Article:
(5) pertinent policy statements set forth in the Sentencing Guidelines;
(6) the need to avoid unwarranted sentencing disparities among defendants with similar records or who committed similar crimes; and
(7) the need to provide restitution to victims of the defendant's offense.
See 18 U.S.C. § 3553(a)(1-7). The court shall now apply those factors to the facts of Portman's case.
Portman's crimes against the financial institutions and individuals he victimized were serious offenses. Through his schemes, he attempted to gain access to more than $1 million dollars. Even as one financial institution caught on to his scheme, he was undeterred-he simply moved on to his next victim. Accordingly, the nature and circumstances of his offenses favor a harsh sentence.
Next, the court will examine Portman's history and characteristics. Portman had identified positive character reference letters that he contends favor a sentence below his Guidelines range. The court has reviewed letters from Portman's mother (Beverly), his late father (Raymond), sister (Elsie), two rabbis (Rabbi Montrose and Rabbi Wachmann), and a long-time friend (Elvira Chavin). The court notes that the letters attest to Portman's generally good nature and devotion to his parents and religion. Although the court agrees with Portman that these letters reflect positively on Portman's character, they do not identify anything particularly unique about Portman's good character. As a result, although they favor a sentence near the low end of the Guidelines range, they do not favor a sentence below the range.
In contrast to the favorable letters, the court has also received derogatory letters from other members of the Chavin family, including Steven Schwartzbaum, Bonnie Schwartzbaum, Shari Vass, and Valorie Chavin, as well as Marc Pozan, Michelle Wolke (Portman's ex-wife), Jason Portman (Portman's son), Lee Zimmerman, and a representative of Citibank. Those letters are stunning in their denunciation of Portman. However, the writers of the derogatory letters did not testify at Portman's sentencing and Portman takes issue with their contents. Accordingly, the court will not factor into its calculation of a reasonable sentence the content of the derogatory letters.
Next, the court takes into account the risks of recidivism and the need to protect the public from additional crimes by Portman. The court found particularly telling Portman's demeanor and statements during allocution. Not once did Portman apologize for his crimes. To the contrary, he adamantly maintained his innocence, and even blamed the financial institutions he victimized. Diminished capacity may explain his initial failure to recognize that his conduct was criminal. But Portman's own psychiatrist testified that, upon being told that his conduct was wrong, Portman should have possessed the capacity to realize what he was doing and to stop: "if [Portman] didn't know what he was doing, he could have inquired whether what he was doing was wrong, and somebody would tell him that, and then he would stop doing it." Sentencing Hearing Transcript (July 31, 2007) at 97. Despite all the signs that Portman has now received that his conduct was criminal (not the least of which was a verdict of guilty), the court has little confidence that Portman acknowledges the wrongfulness of his conduct or has begun down a path toward rehabilitation. It also fears that the likelihood that Portman will engage in additional criminal conduct upon his release is high. These are all factors that favor a very serious sentence.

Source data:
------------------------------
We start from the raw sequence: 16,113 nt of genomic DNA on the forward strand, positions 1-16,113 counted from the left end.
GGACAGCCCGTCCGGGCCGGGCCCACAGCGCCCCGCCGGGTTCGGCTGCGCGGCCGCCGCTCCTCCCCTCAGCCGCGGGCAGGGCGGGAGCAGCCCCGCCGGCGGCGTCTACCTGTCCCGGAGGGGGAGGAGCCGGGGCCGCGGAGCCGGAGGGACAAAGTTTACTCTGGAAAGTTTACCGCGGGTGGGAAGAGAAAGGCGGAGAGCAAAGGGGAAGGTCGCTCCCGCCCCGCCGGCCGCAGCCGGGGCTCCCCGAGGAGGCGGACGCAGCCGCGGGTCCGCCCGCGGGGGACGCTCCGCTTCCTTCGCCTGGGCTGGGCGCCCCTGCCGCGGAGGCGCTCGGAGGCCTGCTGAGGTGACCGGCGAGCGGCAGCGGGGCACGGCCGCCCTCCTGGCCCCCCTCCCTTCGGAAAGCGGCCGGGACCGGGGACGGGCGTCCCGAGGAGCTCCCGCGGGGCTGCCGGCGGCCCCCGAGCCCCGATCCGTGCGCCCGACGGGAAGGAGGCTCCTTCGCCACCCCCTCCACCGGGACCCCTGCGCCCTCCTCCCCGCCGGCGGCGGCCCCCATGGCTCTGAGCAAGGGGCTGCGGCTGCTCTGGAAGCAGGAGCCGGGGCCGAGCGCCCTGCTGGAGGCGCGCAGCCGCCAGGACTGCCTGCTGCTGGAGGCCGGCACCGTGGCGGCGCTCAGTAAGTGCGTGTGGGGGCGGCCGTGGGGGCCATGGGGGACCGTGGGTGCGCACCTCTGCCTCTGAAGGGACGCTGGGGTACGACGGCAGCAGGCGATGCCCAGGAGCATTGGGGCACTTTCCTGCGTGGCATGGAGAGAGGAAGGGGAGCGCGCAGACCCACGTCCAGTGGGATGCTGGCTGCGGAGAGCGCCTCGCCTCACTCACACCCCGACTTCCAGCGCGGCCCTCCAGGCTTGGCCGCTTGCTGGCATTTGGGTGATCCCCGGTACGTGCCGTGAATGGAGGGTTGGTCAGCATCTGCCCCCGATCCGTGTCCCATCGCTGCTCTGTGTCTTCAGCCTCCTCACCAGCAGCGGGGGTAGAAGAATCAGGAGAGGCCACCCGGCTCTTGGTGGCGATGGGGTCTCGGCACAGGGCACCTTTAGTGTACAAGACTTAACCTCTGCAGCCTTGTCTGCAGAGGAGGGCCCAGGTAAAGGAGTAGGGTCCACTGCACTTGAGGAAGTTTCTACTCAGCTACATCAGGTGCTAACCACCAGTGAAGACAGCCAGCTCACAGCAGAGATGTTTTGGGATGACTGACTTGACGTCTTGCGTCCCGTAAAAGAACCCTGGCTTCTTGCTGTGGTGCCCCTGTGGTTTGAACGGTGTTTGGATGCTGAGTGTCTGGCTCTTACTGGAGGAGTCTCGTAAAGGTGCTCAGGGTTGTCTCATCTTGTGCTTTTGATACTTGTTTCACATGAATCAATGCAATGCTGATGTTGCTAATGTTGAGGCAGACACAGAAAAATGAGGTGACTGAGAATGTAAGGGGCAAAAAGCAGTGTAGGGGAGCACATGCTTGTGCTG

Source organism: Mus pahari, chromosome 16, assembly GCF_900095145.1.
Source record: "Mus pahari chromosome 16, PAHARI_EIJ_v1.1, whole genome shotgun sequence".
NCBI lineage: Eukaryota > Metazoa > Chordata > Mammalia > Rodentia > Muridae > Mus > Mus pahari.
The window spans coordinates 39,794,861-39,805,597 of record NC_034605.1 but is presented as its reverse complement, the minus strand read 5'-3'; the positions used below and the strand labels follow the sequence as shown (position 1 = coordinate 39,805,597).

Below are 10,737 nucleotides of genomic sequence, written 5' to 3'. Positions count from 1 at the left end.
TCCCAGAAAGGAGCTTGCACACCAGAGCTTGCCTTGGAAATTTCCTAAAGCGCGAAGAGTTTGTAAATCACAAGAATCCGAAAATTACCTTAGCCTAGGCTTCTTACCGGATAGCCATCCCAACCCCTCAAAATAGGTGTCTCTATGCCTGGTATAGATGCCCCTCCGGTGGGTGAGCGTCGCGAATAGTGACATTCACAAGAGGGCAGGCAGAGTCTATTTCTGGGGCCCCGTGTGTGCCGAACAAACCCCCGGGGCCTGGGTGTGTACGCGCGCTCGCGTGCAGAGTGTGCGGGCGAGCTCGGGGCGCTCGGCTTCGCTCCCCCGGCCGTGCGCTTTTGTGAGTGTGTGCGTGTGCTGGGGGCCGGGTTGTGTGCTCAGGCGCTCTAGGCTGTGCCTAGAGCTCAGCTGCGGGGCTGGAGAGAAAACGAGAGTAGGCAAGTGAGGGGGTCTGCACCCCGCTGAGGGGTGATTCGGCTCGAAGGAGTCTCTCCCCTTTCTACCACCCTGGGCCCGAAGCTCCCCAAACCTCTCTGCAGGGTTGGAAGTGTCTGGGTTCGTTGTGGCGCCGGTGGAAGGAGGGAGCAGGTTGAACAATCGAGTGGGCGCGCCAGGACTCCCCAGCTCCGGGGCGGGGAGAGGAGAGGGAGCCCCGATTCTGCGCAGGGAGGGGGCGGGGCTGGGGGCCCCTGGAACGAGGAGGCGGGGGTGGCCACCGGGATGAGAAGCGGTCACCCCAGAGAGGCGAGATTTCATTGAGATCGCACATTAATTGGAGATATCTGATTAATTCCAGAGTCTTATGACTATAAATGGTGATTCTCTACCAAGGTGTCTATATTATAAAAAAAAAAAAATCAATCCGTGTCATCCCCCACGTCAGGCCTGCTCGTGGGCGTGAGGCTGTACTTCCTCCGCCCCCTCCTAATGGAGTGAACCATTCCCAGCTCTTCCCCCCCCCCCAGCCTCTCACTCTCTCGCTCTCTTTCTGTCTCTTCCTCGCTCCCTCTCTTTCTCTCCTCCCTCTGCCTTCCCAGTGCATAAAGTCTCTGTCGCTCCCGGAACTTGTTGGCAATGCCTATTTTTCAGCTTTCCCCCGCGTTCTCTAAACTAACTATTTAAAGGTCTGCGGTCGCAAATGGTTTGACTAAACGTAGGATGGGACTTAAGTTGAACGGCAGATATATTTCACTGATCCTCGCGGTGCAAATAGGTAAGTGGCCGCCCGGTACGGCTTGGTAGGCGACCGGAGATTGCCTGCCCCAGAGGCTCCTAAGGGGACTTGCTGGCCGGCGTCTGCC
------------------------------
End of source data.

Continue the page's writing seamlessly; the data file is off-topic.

Finally, the court believes that a lengthy term of incarceration will best deter others from committing similar crimes, promote respect for the law, and provide an atmosphere in which Portman must accept the mental health treatment he apparently needs.
For the reasons given, the court adopts the calculation of Portman's sentencing range set forth in the presentence report, and the resulting sentence range of 57-71 months. After carefully taking into account the information contained in the presentence report, the testimony and arguments offered at Portman's sentencing hearing, the favorable character reference letters, the court's observation of Portman's demeanor before the court, and Portman's own statements in allocution, the court concludes that a sentence sufficient, but not greater than necessary, to comply with the purposes of sentencing is a sentence within the middle of Portman's guideline range. Accordingly, the court imposes upon Portman a sentence to a term of incarceration of 60 months.
Blanche M. Manning United States District Court